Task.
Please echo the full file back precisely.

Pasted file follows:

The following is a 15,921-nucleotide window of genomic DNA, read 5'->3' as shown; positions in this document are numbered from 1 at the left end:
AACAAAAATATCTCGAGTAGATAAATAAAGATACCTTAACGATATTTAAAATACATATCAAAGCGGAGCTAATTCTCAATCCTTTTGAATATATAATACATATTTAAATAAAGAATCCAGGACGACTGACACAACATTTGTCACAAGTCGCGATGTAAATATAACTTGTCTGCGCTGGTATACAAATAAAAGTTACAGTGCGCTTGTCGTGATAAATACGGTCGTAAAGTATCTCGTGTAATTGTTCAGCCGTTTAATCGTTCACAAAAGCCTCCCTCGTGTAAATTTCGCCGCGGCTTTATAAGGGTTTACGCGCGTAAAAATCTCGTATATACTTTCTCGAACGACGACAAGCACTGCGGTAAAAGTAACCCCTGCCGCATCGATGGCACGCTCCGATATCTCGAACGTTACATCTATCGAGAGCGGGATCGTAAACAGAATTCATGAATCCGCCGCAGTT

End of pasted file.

The following is a 15,921-nucleotide window of genomic DNA, read 5'->3' as shown; positions in this document are numbered from 1 at the left end:
AACAAAAATATCTCGAGTAGATAAATAAAGATACCTTAACGATATTTAAAATACATATCAAAGCGGAGCTAATTCTCAATCCTTTTGAATATATAATACATATTTAAATAAAGAATCCAGGACGACTGACACAACATTTGTCACAAGTCGCGATGTAAATATAACTTGTCTGCGCTGGTATACAAATAAAAGTTACAGTGCGCTTGTCGTGATAAATACGGTCGTAAAGTATCTCGTGTAATTGTTCAGCCGTTTAATCGTTCACAAAAGCCTCCCTCGTGTAAATTTCGCCGCGGCTTTATAAGGGTTTACGCGCGTAAAAATCTCGTATATACTTTCTCGAACGACGACAAGCACTGCGGTAAAAGTAACCCCTGCCGCATCGATGGCACGCTCCGATATCTCGAACGTTACATCTATCGAGAGCGGGATCGTAAACAGAATTCATGAATCCGCCGCAGTT